5.2. TRECs

IOUs include discussion of the use of TRECs in their 2009 Procurement Plans, generally seeking use of TRECs but conditioned on a future Commission order authorizing that use. DRA and TURN recommend that the Commission reject inclusion of the use of TRECs in these Plans. In support, DRA and TURN cite the Commission decision on the 2008 Plans. We there declined to accept SDG&E's proposal to include TRECs in its discussion of flexible compliance. We did so noting that the treatment of Renewable Energy Credits (RECs) was being addressed in R.06-02-012, and we did not want to prejudge the REC issue in the 2008 Plans. (D.08-02-008, at 18.)

Additional events have now occurred. We have adopted the final joint staff report of the CEC and this Commission on the CEC's RPS Tracking System, in which we find that the tracking system is ready to support the use of TRECs for RPS compliance.25 (Resolution E-4178, November 21, 2008.) Also, a proposed decision on the use of TRECs has been prepared, and commented upon by parties.

Although our consideration of the use of TRECs for RPS compliance is further along than it was in early 2008, it is not yet complete. It would be premature to authorize IOUs' use of TRECs (even subject to conditions) until we have actually authorized the use of TRECs for RPS compliance. That subsequent authorization, for example, may include conditions we cannot foresee here.26

The IOUs should, therefore, remove discussion from the Amended Plans to be filed pursuant to this order regarding the use of TRECs to meet RPS Program targets. If and when we authorize the use of TRECs for RPS compliance, each IOU may amend its Plan in accordance with the authorization at that time.27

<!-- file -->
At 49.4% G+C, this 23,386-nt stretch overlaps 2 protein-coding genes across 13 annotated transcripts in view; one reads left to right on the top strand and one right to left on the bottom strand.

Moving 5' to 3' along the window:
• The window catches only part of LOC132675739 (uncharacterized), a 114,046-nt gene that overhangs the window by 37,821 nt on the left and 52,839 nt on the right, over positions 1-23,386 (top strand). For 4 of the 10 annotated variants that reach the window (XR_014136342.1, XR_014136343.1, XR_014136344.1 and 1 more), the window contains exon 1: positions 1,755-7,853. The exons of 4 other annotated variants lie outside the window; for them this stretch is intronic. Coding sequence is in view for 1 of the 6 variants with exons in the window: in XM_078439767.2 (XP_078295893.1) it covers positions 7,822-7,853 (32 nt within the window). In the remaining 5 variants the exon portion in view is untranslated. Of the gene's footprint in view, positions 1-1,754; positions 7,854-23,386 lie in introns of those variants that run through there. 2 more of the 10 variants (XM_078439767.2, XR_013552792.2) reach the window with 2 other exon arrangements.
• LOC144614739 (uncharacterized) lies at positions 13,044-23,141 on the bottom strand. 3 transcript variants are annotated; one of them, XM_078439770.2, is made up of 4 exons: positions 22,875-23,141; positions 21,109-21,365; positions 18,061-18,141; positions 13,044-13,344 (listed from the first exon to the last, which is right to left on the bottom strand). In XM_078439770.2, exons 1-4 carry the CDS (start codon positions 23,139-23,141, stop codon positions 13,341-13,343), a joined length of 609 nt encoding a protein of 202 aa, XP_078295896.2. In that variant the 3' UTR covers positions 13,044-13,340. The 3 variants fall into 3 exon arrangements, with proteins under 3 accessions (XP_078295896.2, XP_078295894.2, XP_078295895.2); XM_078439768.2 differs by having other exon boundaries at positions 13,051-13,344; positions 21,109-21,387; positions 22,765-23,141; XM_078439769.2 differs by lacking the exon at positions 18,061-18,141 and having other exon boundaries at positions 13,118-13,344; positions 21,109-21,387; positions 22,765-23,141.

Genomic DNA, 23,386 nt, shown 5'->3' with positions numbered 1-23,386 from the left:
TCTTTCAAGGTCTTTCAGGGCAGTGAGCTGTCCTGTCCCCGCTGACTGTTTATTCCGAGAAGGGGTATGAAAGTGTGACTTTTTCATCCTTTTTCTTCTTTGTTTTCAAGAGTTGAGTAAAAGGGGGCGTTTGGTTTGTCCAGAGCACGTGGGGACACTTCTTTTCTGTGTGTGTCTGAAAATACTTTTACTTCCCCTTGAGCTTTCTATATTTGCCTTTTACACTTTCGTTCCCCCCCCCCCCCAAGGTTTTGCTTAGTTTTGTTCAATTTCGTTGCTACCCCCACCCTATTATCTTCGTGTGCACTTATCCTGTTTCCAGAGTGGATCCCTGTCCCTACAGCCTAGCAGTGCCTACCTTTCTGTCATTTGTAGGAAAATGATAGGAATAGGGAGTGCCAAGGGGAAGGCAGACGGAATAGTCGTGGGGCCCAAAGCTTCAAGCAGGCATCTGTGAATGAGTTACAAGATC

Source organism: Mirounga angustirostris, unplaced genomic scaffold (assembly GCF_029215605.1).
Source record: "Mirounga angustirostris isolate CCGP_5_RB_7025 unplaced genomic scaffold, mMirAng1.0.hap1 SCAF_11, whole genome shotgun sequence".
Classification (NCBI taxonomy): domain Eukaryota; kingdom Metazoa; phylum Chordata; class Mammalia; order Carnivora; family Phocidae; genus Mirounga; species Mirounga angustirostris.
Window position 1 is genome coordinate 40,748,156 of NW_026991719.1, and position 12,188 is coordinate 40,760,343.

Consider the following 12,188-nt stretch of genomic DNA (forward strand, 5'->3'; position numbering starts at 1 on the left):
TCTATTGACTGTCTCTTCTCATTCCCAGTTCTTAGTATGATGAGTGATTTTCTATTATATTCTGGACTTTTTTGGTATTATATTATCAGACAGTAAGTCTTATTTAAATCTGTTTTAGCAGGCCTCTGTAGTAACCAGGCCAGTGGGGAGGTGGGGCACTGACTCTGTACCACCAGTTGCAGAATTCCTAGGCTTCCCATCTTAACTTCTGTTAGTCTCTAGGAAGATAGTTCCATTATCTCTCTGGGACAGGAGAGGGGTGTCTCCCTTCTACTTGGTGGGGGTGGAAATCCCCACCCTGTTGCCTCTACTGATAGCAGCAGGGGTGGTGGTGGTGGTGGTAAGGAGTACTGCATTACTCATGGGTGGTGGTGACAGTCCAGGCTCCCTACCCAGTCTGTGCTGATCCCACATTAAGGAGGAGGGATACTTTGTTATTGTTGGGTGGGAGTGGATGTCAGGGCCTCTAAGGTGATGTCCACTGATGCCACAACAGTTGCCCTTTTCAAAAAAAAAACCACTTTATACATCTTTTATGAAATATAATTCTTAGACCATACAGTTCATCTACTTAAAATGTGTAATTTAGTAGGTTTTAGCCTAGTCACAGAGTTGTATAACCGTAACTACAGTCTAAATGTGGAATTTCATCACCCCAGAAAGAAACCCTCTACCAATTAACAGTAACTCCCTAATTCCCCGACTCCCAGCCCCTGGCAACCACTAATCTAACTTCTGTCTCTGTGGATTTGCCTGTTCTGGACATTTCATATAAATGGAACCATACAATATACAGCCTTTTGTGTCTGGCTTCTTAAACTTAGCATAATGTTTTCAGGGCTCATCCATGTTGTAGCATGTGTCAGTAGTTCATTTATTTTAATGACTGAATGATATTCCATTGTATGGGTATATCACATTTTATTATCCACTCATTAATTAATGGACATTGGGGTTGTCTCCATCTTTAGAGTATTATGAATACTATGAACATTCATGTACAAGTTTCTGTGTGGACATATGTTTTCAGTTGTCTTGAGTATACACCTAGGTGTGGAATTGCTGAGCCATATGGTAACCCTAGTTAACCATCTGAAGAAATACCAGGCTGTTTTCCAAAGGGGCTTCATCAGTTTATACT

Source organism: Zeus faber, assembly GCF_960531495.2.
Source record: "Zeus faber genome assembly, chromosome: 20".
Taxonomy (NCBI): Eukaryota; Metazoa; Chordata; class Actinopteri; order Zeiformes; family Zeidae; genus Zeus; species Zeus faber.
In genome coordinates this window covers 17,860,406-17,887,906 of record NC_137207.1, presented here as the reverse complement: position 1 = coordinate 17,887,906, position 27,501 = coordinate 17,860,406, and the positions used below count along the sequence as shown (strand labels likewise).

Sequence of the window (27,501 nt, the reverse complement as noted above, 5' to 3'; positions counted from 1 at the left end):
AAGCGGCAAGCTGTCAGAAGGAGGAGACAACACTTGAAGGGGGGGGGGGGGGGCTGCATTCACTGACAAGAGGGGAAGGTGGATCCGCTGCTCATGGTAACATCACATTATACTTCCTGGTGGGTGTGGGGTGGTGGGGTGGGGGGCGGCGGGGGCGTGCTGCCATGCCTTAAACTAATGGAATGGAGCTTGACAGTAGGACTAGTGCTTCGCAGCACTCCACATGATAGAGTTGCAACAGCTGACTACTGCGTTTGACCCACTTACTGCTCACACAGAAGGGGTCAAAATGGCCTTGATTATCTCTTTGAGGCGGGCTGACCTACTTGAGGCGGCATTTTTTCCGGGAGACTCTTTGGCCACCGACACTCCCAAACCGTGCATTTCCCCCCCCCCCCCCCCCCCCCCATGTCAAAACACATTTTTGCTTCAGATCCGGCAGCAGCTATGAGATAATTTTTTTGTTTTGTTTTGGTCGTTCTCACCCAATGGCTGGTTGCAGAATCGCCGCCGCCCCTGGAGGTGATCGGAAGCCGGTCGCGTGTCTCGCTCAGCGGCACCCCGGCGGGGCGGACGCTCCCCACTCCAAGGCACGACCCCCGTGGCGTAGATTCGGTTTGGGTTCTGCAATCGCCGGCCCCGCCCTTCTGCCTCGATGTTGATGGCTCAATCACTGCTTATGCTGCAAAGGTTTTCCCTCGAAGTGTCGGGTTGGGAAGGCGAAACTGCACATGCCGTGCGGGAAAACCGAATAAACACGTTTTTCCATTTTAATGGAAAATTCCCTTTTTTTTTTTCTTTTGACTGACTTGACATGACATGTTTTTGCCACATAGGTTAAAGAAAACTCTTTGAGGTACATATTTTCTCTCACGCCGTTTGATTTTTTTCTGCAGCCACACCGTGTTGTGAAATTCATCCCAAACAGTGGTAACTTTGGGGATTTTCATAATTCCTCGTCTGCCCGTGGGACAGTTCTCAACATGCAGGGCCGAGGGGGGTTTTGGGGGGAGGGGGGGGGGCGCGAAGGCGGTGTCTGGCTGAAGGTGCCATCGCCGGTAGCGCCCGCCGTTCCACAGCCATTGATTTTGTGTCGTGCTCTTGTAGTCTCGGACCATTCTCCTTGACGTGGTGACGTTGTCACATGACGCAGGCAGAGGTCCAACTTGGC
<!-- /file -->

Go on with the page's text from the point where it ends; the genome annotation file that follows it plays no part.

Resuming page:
5.3. STC 5 and 25-Year Contract Term

Contract length (also called contract term) is Commission-adopted STC 5. (D.08-04-009, Appendix A, at 11.) As one of our STCs, we require that each contract specifically address this item. We provide model language, including that parties may select the term by checking one of four boxes. The boxes are for a contract term of 10 years, 15 years, 20 years, or non-standard delivery over a specifically stated period of years. STC 5 is modifiable by parties.

LSA and CalWEA propose that 2009 RPS Procurement Plans include an option for bidders to select a contract term of 25 years. As proposed, IOUs would not be obligated to enter into 25-year contracts, but would be obligated to include the option, consider bids with 25-year terms, evaluate those bids using the LCBF methodology, and justify rejection of such bids to the PRG. In its response, PG&E says it does not oppose the recommendation. SCE says the recommendation should be rejected.